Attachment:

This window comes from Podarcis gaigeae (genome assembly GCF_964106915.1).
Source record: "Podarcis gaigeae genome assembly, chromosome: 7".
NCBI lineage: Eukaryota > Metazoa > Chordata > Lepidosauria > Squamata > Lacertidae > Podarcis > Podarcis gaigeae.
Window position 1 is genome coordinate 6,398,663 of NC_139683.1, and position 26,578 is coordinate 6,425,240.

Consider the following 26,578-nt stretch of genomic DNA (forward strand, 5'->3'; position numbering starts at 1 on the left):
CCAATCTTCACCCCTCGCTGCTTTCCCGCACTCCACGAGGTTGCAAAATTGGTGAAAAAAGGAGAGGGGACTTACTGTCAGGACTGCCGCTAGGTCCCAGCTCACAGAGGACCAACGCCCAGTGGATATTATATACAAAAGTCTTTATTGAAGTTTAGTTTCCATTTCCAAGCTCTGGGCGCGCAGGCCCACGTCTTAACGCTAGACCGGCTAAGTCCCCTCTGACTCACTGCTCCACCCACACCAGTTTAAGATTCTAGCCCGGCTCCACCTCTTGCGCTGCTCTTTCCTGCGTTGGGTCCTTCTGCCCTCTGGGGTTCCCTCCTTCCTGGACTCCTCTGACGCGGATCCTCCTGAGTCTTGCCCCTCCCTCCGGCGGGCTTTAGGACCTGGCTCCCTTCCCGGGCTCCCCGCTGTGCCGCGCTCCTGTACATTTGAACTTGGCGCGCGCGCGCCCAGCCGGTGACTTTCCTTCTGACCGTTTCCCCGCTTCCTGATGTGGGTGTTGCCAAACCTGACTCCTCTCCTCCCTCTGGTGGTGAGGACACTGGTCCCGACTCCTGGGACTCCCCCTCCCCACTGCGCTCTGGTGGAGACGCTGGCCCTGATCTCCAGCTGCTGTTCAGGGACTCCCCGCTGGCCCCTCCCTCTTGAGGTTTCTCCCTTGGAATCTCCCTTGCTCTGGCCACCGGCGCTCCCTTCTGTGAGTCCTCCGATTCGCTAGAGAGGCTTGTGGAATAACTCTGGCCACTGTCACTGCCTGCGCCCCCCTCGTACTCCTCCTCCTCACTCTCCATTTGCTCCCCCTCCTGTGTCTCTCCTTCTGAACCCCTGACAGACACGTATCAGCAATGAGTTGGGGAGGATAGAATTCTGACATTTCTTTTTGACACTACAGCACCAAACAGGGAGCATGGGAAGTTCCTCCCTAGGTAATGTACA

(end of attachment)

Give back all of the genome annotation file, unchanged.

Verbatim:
This window comes from Podarcis gaigeae (genome assembly GCF_964106915.1).
Source record: "Podarcis gaigeae genome assembly, chromosome: 7".
NCBI lineage: Eukaryota > Metazoa > Chordata > Lepidosauria > Squamata > Lacertidae > Podarcis > Podarcis gaigeae.
Window position 1 is genome coordinate 6,398,663 of NC_139683.1, and position 26,578 is coordinate 6,425,240.

Consider the following 26,578-nt stretch of genomic DNA (forward strand, 5'->3'; position numbering starts at 1 on the left):
CCAATCTTCACCCCTCGCTGCTTTCCCGCACTCCACGAGGTTGCAAAATTGGTGAAAAAAGGAGAGGGGACTTACTGTCAGGACTGCCGCTAGGTCCCAGCTCACAGAGGACCAACGCCCAGTGGATATTATATACAAAAGTCTTTATTGAAGTTTAGTTTCCATTTCCAAGCTCTGGGCGCGCAGGCCCACGTCTTAACGCTAGACCGGCTAAGTCCCCTCTGACTCACTGCTCCACCCACACCAGTTTAAGATTCTAGCCCGGCTCCACCTCTTGCGCTGCTCTTTCCTGCGTTGGGTCCTTCTGCCCTCTGGGGTTCCCTCCTTCCTGGACTCCTCTGACGCGGATCCTCCTGAGTCTTGCCCCTCCCTCCGGCGGGCTTTAGGACCTGGCTCCCTTCCCGGGCTCCCCGCTGTGCCGCGCTCCTGTACATTTGAACTTGGCGCGCGCGCGCCCAGCCGGTGACTTTCCTTCTGACCGTTTCCCCGCTTCCTGATGTGGGTGTTGCCAAACCTGACTCCTCTCCTCCCTCTGGTGGTGAGGACACTGGTCCCGACTCCTGGGACTCCCCCTCCCCACTGCGCTCTGGTGGAGACGCTGGCCCTGATCTCCAGCTGCTGTTCAGGGACTCCCCGCTGGCCCCTCCCTCTTGAGGTTTCTCCCTTGGAATCTCCCTTGCTCTGGCCACCGGCGCTCCCTTCTGTGAGTCCTCCGATTCGCTAGAGAGGCTTGTGGAATAACTCTGGCCACTGTCACTGCCTGCGCCCCCCTCGTACTCCTCCTCCTCACTCTCCATTTGCTCCCCCTCCTGTGTCTCTCCTTCTGAACCCCTGACAGACACGTATCAGCAATGAGTTGGGGAGGATAGAATTCTGACATTTCTTTTTGACACTACAGCACCAAACAGGGAGCATGGGAAGTTCCTCCCTAGGTAATGTACA